College Seminar 002
Tragedy and Horror
Thomas Hall 121
The purpose of this course is to read and reflect on literary works that provoke responses in us that we are bound to find puzzling, in particular our responses to the representations of tragic or horrifying events. Normally, witnessing such events is painful, yet in literary contexts we can derive great pleasure from the representations of events that would be anything but pleasurable to us if were they real. Understanding how we can take pleasure in these representations is one of the foundational issues in aesthetics.
We will alternate between literature and aesthetics, using philosophical commentary to deepen our appreciation of the literature. The literary works that we will read will include Homer's Iliad, Sophocles's Oedipus the King and Philoctetes, Euripides's The Trojan Women, several weird tales by E. T. A. Hoffmann and H. P. Lovecraft, and Shirley Jackson's The Haunting of Hill House. The commentary will be drawn from works by Plato, Aristotle, Sigmund Freud, and Noël Carroll.
Noël Carroll, The Philosophy of Horror (Routledge)
Diana Hacker, A Pocket Style Manual, 3rd ed. (Bedford/St. Martin's)
Homer, The Iliad (Penguin)
Shirley Jackson, The Haunting of Hill House (Viking Press)
H. P. Lovecraft, The Call of Cthulhu and Other Weird Stories (Penguin)
D. A. Russell & M. Winterbottom (eds.), Classical Literary Criticism (Oxford) [Abbreviated as CLC]
Sophocles, The Three Theban Plays (Penguin)
(Also, there will also be a package of photocopies containing plays by Sophocles and Euripides, as well as the material from Hoffmann and Freud.)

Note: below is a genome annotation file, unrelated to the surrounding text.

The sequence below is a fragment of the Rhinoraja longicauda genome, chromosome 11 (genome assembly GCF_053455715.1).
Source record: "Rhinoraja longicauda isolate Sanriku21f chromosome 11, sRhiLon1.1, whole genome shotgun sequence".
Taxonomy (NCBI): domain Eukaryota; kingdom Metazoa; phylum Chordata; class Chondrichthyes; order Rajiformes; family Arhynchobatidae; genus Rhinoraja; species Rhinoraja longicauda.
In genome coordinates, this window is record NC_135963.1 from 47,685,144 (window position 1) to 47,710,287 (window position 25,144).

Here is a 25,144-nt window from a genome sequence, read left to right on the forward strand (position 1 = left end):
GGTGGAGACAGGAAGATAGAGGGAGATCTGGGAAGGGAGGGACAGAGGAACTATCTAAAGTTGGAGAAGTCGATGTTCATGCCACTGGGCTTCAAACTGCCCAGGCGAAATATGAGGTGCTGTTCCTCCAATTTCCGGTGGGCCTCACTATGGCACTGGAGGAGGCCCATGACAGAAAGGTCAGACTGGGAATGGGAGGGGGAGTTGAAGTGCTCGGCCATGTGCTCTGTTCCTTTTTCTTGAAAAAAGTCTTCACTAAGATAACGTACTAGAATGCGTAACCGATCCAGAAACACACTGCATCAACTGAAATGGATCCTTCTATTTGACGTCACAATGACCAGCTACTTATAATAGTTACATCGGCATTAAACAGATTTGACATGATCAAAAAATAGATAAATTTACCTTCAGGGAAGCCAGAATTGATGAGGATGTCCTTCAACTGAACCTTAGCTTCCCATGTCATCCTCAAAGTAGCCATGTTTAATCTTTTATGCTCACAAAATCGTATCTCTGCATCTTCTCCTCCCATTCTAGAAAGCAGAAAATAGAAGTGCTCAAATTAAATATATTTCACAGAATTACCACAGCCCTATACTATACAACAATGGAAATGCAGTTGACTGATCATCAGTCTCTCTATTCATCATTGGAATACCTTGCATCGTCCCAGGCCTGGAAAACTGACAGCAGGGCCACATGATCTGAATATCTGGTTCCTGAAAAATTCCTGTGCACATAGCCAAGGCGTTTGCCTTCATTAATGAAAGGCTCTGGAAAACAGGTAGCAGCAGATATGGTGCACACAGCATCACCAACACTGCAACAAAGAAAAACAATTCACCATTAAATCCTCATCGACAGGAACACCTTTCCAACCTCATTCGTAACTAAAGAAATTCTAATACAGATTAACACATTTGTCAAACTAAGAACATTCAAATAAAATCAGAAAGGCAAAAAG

(1) Homer's Iliad
(2) The Paradigm of Ancient Tragedy: Sophocles's Oedipus the King
Commentary on Tragedy and its Effects:
(a) Plato's Critique of Tragic Poetry: Book 10 of Republic (CLC, pp. 36-50)
(b) Aristotle's Analysis and Defense of Tragic Poetry: Poetics (CLC, pp. 51-90)
(3) More on the Trojan War: Sophocles's Philoctetes and Euripides's The Trojan Women
(1) The Weird Tale:
(a) E.T.A. Hoffmann's "The Sandman"
Commentary: Sigmund Freud's "The Uncanny"
(b) H. P. Lovecraft's "The Call of Cthulhu," "The Shadow Over Innsmouth," "The Colour Out of Space," and "The Haunter of the Dark"
(2) Carroll's The Philosophy of Horror (pp. 1-11, 12-58, 59-96, 97-128, 158-195)
(3) Shirley Jackson's The Haunting of Hill House
Students will write one short paper (2-3 pages) and three longer papers (5-10 pages in length). I will read and comment on first drafts of each paper, and then students will meet me for conferences to discuss the comments. Students will then revise the paper for a grade. The papers will contribute to the course grade as follows: first paper (10%), second paper (20%), third and fourth papers (30% each).
Participation will count towards 10% of the course grade. There will also be a showing of Robert Wise's The Haunting, a film adaptation of the Jackson novel, and perhaps some other films, if time permits.
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This page last modified on January 18, 2002.